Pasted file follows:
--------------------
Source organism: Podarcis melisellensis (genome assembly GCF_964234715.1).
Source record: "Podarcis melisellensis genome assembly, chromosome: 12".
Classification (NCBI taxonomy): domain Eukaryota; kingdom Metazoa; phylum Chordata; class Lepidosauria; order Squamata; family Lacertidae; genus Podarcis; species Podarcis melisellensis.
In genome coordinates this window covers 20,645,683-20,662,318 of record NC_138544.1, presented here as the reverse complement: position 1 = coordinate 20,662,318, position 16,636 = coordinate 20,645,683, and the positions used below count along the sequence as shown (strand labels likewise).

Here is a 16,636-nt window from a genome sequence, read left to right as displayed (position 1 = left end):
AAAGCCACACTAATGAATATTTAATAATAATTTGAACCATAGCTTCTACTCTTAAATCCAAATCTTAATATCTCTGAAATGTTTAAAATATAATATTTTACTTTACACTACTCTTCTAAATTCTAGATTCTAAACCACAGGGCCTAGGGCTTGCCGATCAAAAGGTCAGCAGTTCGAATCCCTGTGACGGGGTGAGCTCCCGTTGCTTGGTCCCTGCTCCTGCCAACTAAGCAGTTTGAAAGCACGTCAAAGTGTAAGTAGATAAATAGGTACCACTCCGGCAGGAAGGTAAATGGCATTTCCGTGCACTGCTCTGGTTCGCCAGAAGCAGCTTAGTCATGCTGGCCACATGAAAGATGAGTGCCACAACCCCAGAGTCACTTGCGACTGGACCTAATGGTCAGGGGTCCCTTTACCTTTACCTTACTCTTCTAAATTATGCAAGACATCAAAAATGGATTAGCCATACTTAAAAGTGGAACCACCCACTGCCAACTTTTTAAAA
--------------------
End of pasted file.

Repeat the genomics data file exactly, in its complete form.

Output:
Source organism: Podarcis melisellensis (genome assembly GCF_964234715.1).
Source record: "Podarcis melisellensis genome assembly, chromosome: 12".
Classification (NCBI taxonomy): domain Eukaryota; kingdom Metazoa; phylum Chordata; class Lepidosauria; order Squamata; family Lacertidae; genus Podarcis; species Podarcis melisellensis.
In genome coordinates this window covers 20,645,683-20,662,318 of record NC_138544.1, presented here as the reverse complement: position 1 = coordinate 20,662,318, position 16,636 = coordinate 20,645,683, and the positions used below count along the sequence as shown (strand labels likewise).

Here is a 16,636-nt window from a genome sequence, read left to right as displayed (position 1 = left end):
AAAGCCACACTAATGAATATTTAATAATAATTTGAACCATAGCTTCTACTCTTAAATCCAAATCTTAATATCTCTGAAATGTTTAAAATATAATATTTTACTTTACACTACTCTTCTAAATTCTAGATTCTAAACCACAGGGCCTAGGGCTTGCCGATCAAAAGGTCAGCAGTTCGAATCCCTGTGACGGGGTGAGCTCCCGTTGCTTGGTCCCTGCTCCTGCCAACTAAGCAGTTTGAAAGCACGTCAAAGTGTAAGTAGATAAATAGGTACCACTCCGGCAGGAAGGTAAATGGCATTTCCGTGCACTGCTCTGGTTCGCCAGAAGCAGCTTAGTCATGCTGGCCACATGAAAGATGAGTGCCACAACCCCAGAGTCACTTGCGACTGGACCTAATGGTCAGGGGTCCCTTTACCTTTACCTTACTCTTCTAAATTATGCAAGACATCAAAAATGGATTAGCCATACTTAAAAGTGGAACCACCCACTGCCAACTTTTTAAAA